Covid: Nicola Sturgeon's closure of pubs is a draconian step that shows it's vital to obey rules – Scotsman comment

Any government decision that could result in the loss of hundreds of businesses and thousands of jobs can only ever be justified if there is little to no alternative.

Thursday, 8th October 2020, 12:30 pm
Nicola Sturgeon is urging people to stick to the rules as Covid cases continue to rise (Picture: Scottish Government/Flickr)
Nicola Sturgeon is urging people to stick to the rules as Covid cases continue to rise (Picture: Scottish Government/Flickr)

So the Scottish Government’s announcement that pubs and restaurants in the Central Belt will be forced to close for 16 days from this Friday – a move which the Scottish Licensed Trade Association warned would have a “cataclysmic” effect on the industry – has to be based on firm evidence that the rise in Covid-19 cases is so serious that such a draconian measure is warranted but also that it will have the desired effect.

With this in mind, Scotland’s chief medical officer, chief nursing officer and national clinical director published a paper spelling out that evidence. They warned the number of cases was now increasing by seven per cent every day, putting Scotland on track to reach a level similar to the disease’s peak in March by the end of this month.

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Pubs and restaurants in Central Belt forced to shut from Friday

They pointed out that Scotland’s situation was tracking events in France about four weeks ago. France, like Spain, responded by introducing “strict new measures to reduce their rising numbers of infections and deaths”, including the closure of all bars in Paris for two weeks and bars and restaurants in Marseille for 15 days.

So it is clear the Scottish Government had to act when confronted by the cold, hard reality of the outbreak. And the action they have taken is based on the response by other countries in a similar situation, which seems sensible. The evidence paper stressed the importance of two-metre social distancing and the problems caused by “pinch points where people might gather”, poor ventilation, the likelihood of people touching surfaces, and the potential for noise. “Looking at these factors, any indoor setting where the public mixes freely with members of different households and people of different age groups carries a number of risks. Hospitality therefore presents one of the highest risks.”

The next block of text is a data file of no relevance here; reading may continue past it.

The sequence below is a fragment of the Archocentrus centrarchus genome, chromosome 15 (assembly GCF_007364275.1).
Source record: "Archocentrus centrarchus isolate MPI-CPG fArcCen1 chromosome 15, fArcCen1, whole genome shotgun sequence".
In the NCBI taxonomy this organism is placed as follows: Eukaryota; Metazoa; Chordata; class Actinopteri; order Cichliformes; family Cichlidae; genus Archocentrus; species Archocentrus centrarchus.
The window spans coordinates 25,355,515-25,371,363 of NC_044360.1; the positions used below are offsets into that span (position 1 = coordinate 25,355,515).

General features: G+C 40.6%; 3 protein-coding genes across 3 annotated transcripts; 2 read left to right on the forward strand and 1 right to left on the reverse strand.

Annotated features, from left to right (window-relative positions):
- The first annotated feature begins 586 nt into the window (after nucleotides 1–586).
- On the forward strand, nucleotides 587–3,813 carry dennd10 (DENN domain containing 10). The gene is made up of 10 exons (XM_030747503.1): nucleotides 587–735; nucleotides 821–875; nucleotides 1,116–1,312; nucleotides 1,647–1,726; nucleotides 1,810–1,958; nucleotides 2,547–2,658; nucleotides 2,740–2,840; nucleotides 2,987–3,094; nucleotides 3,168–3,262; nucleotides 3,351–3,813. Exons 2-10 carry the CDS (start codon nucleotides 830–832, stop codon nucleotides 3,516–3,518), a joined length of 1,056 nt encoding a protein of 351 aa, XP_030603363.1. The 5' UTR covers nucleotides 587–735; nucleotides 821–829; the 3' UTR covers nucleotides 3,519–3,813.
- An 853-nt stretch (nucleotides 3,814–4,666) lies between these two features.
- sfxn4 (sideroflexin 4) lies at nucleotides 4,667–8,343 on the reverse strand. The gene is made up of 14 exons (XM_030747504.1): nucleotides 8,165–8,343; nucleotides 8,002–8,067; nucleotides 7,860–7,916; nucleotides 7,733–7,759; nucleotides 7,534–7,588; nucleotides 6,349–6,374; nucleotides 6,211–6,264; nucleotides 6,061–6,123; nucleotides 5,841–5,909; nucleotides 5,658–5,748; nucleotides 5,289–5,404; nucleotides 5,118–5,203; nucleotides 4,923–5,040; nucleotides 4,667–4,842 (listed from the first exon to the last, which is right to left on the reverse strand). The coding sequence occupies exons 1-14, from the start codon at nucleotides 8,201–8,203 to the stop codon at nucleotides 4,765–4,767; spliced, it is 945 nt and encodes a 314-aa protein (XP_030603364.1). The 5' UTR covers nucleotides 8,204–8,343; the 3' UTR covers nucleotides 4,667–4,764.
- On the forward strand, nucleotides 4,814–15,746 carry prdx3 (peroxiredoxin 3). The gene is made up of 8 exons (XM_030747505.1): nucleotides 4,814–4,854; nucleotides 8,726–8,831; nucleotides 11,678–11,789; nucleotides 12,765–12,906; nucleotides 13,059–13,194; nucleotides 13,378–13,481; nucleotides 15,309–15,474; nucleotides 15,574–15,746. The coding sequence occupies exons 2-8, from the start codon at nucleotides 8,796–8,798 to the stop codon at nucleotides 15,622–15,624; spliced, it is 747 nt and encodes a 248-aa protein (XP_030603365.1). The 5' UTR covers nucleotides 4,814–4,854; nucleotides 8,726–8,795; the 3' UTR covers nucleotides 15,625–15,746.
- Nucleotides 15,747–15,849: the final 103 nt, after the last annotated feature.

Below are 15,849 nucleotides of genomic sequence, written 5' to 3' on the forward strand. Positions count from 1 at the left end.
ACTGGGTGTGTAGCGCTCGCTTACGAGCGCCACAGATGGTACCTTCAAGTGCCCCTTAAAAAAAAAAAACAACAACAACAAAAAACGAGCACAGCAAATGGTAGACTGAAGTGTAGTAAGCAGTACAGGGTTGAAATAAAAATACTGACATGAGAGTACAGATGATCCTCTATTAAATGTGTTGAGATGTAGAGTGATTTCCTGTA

However, it is also clear that the strategy chosen will cause serious and potentially lasting damage to an important part of the Scottish economy. The Scotsman has argued that the hospitality sector – of which pubs and restaurants are an important part – should be a special case for economic support from government. Our economy needs them to survive for the sake of its long-term health as once a business is gone, it can be hard to recreate or replace.

What all this means for the public is that we have a duty to do our utmost to maintain social distancing, to wear masks, wash our hands, and, basically, to stick to the rules. Rather than trying to find ways around them, we should be working to ensure we abide by them in spirit as well as in detail.

If we do this we will not only reduce the spread of the disease, but we will help make the imposition of restrictions like this less likely and help businesses stay afloat.

And for those who have got the impression that the public at large is now in a state of rebellion against the rules, the evidence paper cites a poll saying that 79 per cent of people report “either complete or almost complete compliance”. So if you are breaking the rules, it appears you are in a minority.

All of us are human, we can all make mistakes or cut a corner or two, but we should not let occasional lapses that we or others make weaken our overall resolve. We may not have to suffer this for all that much longer. According to WHO director-general Tedros Adhanom Ghebreyesus, “there is hope that by the end of this year we may have a vaccine. There is hope”.

While it may take some time for everyone to be given the vaccine once one is developed, that is a message worth repeating. “There is hope.”

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